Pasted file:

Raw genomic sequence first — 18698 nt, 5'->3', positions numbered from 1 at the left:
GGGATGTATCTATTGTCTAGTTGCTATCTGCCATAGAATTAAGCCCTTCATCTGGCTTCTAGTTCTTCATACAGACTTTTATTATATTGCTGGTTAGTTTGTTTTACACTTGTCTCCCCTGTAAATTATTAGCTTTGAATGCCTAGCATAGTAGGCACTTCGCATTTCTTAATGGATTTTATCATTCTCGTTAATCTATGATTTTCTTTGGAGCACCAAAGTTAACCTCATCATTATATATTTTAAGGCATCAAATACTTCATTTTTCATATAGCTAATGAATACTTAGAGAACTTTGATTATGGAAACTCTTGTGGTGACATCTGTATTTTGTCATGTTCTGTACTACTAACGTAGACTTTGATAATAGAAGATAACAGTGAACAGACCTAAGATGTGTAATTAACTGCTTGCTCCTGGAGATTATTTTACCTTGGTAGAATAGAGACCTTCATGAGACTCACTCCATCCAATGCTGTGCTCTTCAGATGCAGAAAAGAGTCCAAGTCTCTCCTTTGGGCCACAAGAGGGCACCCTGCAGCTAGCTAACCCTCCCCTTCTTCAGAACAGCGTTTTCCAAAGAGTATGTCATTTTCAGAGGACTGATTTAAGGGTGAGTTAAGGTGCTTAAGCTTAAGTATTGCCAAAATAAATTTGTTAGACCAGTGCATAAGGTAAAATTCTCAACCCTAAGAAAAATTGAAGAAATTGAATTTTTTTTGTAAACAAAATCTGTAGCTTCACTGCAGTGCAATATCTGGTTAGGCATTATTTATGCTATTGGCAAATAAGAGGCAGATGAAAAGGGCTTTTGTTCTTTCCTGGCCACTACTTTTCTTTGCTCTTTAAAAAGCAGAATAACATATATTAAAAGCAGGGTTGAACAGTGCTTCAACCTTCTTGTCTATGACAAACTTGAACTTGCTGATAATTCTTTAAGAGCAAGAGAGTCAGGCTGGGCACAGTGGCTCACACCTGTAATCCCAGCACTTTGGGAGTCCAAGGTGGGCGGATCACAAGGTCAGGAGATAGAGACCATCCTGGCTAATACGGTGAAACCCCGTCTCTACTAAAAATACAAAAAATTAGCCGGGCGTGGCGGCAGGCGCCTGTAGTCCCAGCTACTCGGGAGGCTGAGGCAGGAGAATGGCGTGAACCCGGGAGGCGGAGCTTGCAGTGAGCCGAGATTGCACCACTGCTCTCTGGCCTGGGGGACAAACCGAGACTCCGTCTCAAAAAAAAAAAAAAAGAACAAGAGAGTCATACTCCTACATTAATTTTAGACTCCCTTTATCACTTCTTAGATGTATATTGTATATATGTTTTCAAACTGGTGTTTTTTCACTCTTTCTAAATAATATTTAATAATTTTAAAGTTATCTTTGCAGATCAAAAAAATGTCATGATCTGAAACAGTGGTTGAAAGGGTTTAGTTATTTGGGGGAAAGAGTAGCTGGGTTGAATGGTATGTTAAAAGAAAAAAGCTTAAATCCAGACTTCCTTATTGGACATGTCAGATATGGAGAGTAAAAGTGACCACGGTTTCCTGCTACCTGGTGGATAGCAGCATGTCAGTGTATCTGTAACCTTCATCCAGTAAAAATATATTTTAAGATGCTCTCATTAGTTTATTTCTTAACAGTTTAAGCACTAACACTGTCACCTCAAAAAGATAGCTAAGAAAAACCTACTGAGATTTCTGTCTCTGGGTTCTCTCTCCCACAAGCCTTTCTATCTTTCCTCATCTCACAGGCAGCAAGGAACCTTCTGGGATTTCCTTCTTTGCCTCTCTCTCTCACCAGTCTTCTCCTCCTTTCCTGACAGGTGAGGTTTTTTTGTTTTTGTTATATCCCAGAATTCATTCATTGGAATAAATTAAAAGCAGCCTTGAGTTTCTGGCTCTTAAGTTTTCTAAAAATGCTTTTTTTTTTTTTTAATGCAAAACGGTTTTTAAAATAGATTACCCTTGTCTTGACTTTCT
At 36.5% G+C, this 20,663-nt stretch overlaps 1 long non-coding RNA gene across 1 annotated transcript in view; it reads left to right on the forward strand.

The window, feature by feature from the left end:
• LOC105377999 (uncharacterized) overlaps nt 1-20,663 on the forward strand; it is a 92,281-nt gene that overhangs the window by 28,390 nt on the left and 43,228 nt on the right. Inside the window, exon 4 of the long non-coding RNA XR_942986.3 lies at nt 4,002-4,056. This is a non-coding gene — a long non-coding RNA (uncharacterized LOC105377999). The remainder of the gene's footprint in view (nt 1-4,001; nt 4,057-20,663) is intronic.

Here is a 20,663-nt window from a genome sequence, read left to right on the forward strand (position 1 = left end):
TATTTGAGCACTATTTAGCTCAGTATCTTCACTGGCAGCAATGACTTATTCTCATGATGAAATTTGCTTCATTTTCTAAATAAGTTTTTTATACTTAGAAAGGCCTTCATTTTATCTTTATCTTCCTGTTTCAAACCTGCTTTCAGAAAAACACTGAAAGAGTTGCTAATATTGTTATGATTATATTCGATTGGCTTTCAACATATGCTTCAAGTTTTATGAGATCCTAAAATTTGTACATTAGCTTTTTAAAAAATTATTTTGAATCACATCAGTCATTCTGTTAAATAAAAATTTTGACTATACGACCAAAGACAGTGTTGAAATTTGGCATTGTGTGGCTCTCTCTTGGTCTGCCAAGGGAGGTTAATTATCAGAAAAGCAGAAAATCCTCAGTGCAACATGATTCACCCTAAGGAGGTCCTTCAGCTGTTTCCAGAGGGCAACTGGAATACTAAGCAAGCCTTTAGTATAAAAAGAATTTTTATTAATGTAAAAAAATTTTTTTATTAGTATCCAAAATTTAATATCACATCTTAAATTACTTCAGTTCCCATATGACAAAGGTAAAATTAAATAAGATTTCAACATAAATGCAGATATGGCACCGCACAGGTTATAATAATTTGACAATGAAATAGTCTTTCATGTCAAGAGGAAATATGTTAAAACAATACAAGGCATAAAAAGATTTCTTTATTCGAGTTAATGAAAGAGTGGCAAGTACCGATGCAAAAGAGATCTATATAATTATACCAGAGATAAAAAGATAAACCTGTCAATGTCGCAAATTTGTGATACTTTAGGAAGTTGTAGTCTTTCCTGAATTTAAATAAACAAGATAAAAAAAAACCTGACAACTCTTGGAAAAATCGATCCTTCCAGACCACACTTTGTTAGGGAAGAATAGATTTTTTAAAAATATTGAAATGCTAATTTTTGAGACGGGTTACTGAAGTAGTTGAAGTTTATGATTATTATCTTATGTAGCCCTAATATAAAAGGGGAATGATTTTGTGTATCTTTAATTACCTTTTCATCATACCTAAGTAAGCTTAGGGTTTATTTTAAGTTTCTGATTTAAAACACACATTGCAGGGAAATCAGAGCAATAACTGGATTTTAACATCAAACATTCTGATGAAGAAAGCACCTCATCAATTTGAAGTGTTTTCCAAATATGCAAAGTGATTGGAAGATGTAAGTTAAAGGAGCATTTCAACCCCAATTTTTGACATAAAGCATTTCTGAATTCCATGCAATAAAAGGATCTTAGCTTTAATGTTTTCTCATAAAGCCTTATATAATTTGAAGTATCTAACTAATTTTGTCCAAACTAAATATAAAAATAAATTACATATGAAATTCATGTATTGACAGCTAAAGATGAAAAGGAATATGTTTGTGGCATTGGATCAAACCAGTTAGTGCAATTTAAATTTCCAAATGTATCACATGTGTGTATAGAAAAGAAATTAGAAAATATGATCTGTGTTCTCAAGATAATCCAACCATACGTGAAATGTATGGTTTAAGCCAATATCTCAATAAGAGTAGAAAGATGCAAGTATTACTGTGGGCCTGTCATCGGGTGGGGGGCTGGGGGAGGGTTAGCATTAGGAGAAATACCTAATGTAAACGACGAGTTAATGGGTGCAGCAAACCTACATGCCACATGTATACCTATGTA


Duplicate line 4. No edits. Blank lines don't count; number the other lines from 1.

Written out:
The window, feature by feature from the left end: